Iran has conducted another missile test, just days after the US slapped new sanctions on the country for launching a mid-range ballistic missile last month, US media reports.
A defensive surface-to-air (Sam) rocket was launched from Semnan in central Iran on Wednesday, both CNN and Fox News reported US officials as saying.
Last week US President Donald Trump’s administration published a list of 13 Iranian individuals and 12 entities facing new sanctions after it emerged that Iran had tested what it said was a non-nuclear ballistic missile. He had warned in a message on his Twitter account that the country was “playing with fire.”
“The Islamic Republic of Iran is the world's leading sponsor of terrorism and engages in, and supports, violent activities that destabilise the Middle East,” US National Security Adviser Michael Flynn said in an accompanying statement.
“That behaviour seems continuous despite the very favourable [nuclear] deal given to Iran by the Obama administration. These sanctions target those behaviours.”
Iran maintains that the Jan 28 mid-range ballistic missile test did not contravene either a UN resolution nor the 2015 historic US-Iran nuclear deal regarding curbing the expansion of the country’s nuclear arsenal, as the missile was not capable of carrying a nuclear warhead.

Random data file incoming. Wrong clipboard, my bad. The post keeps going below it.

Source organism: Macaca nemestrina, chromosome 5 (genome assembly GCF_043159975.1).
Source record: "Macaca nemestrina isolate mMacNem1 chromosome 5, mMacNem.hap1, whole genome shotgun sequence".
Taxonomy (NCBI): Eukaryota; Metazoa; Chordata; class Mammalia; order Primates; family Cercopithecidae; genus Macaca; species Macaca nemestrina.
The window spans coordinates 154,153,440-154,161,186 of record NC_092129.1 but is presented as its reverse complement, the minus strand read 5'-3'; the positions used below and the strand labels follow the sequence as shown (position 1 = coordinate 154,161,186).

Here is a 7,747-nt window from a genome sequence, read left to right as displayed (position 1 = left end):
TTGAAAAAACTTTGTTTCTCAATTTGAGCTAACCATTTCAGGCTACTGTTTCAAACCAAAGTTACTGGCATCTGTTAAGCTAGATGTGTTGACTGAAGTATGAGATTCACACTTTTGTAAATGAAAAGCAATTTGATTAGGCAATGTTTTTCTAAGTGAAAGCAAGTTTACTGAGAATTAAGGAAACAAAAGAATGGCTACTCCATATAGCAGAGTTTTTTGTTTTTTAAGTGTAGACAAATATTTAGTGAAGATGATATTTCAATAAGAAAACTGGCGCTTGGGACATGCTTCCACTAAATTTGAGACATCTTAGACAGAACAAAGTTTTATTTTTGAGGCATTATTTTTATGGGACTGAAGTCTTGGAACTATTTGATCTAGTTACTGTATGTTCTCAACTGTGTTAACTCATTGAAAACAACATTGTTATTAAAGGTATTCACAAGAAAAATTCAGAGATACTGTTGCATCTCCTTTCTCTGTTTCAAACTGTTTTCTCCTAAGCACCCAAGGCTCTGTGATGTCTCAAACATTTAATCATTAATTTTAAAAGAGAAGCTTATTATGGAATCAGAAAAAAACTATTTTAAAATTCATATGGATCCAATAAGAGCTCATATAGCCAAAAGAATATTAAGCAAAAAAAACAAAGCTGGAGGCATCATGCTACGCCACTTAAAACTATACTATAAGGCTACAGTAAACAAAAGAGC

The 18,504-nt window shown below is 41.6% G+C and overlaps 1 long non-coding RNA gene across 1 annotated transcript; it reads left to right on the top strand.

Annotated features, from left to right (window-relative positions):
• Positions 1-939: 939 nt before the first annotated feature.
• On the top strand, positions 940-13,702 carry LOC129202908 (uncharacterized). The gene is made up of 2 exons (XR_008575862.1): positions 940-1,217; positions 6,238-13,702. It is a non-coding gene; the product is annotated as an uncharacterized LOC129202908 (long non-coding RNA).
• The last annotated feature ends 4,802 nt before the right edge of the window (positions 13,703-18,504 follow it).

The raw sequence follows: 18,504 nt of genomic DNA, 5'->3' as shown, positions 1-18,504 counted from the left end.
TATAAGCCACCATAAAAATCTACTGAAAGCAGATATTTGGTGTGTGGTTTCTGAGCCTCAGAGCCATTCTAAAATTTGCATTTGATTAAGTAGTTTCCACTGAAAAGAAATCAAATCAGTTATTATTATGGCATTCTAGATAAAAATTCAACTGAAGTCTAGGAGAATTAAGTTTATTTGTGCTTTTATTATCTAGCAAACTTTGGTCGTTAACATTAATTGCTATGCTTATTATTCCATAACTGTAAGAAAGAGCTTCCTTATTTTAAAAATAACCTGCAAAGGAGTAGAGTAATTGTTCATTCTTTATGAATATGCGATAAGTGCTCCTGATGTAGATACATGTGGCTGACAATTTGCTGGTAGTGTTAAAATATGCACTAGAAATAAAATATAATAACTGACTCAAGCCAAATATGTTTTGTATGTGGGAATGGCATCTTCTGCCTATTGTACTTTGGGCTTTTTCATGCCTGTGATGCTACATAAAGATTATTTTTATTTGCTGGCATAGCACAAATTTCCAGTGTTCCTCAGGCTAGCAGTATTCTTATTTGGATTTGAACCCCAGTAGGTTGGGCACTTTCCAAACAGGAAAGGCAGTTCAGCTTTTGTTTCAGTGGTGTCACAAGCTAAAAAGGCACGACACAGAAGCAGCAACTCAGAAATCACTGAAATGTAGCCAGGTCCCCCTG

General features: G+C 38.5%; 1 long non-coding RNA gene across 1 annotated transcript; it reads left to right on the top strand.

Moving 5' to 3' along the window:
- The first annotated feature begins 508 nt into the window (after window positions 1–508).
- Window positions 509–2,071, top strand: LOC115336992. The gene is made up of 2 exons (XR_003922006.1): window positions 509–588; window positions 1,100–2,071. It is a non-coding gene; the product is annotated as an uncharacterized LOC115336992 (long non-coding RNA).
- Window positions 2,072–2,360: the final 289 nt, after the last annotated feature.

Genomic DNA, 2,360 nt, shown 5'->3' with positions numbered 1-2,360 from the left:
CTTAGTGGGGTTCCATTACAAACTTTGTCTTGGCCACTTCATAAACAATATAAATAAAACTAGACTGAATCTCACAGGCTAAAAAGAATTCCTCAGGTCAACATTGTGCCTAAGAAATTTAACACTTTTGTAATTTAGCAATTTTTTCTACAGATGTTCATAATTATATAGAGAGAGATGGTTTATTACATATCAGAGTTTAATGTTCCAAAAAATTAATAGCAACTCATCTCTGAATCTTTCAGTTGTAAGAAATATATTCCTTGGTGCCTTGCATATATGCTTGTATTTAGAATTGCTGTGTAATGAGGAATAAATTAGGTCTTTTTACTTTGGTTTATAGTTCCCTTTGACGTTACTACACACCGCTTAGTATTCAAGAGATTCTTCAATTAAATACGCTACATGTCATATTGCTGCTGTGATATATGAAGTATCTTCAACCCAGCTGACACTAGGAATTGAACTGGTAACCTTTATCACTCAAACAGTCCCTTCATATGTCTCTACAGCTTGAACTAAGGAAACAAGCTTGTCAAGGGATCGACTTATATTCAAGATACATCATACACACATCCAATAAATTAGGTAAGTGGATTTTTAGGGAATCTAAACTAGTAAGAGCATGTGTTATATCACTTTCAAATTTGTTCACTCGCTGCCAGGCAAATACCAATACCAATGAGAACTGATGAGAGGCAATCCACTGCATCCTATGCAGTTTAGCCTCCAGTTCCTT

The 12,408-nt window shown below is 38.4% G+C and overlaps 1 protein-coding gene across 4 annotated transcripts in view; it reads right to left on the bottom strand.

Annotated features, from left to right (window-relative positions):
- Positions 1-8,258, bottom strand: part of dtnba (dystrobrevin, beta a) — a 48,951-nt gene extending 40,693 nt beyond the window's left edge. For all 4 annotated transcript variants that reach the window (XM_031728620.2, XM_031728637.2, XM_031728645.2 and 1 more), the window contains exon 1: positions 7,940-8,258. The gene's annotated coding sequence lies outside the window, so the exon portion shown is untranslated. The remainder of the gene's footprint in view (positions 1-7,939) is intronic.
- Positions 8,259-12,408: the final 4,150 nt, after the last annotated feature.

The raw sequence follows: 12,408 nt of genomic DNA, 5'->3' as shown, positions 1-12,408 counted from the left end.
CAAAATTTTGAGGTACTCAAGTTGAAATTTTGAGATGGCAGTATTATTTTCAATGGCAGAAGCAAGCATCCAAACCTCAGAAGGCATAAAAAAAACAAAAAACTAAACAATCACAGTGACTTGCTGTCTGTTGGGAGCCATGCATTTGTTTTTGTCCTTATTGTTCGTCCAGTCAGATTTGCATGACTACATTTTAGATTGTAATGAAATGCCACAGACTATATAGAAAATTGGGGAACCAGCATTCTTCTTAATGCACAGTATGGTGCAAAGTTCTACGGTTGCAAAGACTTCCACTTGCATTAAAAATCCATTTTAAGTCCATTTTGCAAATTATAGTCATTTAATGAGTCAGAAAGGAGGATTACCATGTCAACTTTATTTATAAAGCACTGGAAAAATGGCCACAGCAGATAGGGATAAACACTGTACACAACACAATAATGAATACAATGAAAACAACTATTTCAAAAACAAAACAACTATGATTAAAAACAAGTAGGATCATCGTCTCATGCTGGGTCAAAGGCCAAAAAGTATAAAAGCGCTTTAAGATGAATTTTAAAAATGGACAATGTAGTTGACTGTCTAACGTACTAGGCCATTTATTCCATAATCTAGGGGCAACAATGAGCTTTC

The new test on Wednesday, a Sam missile, was also not covered by the nuclear treaty.
It comes as tensions between Tehran and Washington continue to deteriorate since President Trump took office a few short weeks ago. Mr Trump’s proposed ‘Muslim ban’ - which is currently being challenged in federal courts - targeting citizens of Iran and six other Muslim countries was met with outrage in Tehran, which quickly imposed a retaliatory travel ban for US citizens and announced Iran’s central bank would stop uisng the US dollar for official and financial reporting.
On the campaign trail, Mr Trump repeatedly criticised former President Barack Obama’s stance on Iran and his administration’s 2015 nuclear deal, which eased decades of crippling international sanctions in return for changes to Iran’s nuclear programme.
While the administration has dampened down talk of scrapping the deal, Mr Flynn said last week that the international community had been “too tolerant of Iran's bad behaviour,” including several other missile tests in the last 18 months.
“The days of turning a blind eye to Iran's hostile and belligerent actions towards the United States and the world community are over,” he said.
The Iranian Foreign Ministry said in a statement last week that the country would not allow its domestic security to become the “focus of international debate”.
“The amateur and irrational policies of the new US administration will change nothing about the principles of Iranian politics,” it read.